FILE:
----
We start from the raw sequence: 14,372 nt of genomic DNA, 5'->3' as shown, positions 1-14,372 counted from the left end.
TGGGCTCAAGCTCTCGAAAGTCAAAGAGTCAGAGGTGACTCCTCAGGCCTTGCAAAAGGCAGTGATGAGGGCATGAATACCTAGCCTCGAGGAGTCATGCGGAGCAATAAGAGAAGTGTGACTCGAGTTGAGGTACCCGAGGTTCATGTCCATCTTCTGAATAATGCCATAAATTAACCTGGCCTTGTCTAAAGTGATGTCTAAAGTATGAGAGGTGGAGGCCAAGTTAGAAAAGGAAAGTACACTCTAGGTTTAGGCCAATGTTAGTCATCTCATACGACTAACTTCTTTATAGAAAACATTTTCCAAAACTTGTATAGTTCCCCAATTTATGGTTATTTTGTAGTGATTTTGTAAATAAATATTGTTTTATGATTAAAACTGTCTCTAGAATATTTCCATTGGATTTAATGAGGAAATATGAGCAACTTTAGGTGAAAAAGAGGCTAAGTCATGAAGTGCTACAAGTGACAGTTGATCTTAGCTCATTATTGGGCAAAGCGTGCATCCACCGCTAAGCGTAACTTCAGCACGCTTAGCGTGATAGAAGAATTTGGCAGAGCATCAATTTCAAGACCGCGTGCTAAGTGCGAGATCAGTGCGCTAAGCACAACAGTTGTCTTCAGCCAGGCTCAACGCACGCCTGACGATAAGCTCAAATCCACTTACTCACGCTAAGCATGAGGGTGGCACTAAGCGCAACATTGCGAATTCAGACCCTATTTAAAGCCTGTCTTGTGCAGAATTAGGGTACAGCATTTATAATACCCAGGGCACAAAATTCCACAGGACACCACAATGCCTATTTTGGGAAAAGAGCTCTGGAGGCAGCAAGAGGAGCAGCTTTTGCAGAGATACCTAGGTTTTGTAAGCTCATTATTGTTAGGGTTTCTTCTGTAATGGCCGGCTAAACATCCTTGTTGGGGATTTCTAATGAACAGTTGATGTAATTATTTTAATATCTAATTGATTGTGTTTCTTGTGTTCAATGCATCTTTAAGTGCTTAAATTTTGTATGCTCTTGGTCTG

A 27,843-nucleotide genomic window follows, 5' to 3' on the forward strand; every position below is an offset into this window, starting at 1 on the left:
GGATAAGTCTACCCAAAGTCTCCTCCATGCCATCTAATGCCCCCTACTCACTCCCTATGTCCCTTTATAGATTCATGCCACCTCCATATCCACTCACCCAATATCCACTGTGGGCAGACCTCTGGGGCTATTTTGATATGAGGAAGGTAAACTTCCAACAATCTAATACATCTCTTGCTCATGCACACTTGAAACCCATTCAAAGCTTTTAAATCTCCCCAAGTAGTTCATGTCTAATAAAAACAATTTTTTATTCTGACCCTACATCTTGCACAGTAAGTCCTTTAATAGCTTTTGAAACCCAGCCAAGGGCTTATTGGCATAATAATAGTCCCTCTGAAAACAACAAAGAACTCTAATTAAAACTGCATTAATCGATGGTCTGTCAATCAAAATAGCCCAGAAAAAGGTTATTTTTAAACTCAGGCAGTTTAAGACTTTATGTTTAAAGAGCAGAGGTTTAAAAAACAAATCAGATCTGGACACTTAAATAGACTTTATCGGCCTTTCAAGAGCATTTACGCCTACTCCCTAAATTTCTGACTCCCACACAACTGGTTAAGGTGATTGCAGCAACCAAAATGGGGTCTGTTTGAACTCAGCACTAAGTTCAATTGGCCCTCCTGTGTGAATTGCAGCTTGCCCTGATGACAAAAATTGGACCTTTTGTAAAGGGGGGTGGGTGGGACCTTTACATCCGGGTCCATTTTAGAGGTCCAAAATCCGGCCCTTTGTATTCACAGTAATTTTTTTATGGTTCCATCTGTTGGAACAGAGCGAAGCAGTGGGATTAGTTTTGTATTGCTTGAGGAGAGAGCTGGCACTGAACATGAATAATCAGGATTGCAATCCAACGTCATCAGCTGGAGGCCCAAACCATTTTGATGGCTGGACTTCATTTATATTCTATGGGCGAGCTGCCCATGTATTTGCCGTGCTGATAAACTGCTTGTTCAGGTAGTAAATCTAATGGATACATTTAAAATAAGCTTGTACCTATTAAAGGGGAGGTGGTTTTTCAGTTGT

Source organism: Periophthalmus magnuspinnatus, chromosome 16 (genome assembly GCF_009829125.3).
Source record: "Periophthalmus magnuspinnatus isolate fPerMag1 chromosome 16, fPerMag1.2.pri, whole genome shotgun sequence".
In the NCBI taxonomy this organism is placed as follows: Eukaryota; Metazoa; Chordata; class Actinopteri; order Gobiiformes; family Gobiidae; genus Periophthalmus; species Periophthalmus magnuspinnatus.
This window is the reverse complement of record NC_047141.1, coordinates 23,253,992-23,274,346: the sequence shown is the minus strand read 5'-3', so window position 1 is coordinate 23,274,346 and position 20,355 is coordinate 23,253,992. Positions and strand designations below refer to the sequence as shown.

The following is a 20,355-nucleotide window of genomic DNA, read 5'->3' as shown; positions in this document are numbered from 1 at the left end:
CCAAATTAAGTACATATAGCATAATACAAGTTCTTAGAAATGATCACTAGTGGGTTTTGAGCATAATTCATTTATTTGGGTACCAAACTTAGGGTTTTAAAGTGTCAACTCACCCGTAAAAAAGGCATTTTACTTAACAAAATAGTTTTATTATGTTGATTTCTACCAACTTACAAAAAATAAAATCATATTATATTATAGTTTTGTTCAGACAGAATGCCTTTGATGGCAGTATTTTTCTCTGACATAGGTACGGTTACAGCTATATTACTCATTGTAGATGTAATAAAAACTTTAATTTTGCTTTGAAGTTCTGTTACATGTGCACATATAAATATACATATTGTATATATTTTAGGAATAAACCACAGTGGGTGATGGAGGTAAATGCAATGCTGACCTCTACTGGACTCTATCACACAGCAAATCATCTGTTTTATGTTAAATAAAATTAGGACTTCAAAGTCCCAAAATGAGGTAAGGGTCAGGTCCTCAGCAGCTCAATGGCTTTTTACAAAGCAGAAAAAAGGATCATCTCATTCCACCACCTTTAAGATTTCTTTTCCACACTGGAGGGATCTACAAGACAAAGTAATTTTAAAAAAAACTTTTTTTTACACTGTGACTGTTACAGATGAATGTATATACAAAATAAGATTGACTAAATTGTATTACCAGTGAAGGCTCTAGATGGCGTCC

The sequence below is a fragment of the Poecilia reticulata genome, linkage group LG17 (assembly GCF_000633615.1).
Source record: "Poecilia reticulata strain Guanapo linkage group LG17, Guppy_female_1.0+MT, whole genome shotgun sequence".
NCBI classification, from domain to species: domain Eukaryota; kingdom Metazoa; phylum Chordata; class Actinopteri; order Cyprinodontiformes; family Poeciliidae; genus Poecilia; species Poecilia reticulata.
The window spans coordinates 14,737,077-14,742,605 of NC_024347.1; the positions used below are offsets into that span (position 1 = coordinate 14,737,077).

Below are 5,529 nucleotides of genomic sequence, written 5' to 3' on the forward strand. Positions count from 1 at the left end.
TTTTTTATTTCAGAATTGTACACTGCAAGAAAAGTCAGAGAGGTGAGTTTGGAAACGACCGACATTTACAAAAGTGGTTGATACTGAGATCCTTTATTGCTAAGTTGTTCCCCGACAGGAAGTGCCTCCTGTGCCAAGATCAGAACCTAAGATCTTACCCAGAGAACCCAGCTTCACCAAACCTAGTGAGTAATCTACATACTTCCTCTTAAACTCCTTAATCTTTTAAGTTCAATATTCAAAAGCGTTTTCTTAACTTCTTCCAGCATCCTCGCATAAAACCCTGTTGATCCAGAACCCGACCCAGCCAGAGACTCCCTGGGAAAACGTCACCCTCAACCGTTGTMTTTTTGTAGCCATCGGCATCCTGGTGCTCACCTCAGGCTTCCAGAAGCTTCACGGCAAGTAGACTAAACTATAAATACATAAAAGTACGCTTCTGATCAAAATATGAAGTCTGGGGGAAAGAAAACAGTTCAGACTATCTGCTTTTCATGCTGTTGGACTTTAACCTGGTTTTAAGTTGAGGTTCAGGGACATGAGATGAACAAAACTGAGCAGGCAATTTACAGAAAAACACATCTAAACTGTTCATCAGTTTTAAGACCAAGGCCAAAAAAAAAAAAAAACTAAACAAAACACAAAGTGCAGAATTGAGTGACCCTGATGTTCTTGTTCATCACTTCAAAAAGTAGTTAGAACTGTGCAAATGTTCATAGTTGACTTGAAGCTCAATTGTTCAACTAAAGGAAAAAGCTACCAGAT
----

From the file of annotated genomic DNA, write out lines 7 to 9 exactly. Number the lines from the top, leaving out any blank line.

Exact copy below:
In the NCBI taxonomy this organism is placed as follows: Eukaryota; Metazoa; Chordata; class Actinopteri; order Gobiiformes; family Gobiidae; genus Periophthalmus; species Periophthalmus magnuspinnatus.
This window is the reverse complement of record NC_047141.1, coordinates 23,253,992-23,274,346: the sequence shown is the minus strand read 5'-3', so window position 1 is coordinate 23,274,346 and position 20,355 is coordinate 23,253,992. Positions and strand designations below refer to the sequence as shown.

The following is a 20,355-nucleotide window of genomic DNA, read 5'->3' as shown; positions in this document are numbered from 1 at the left end: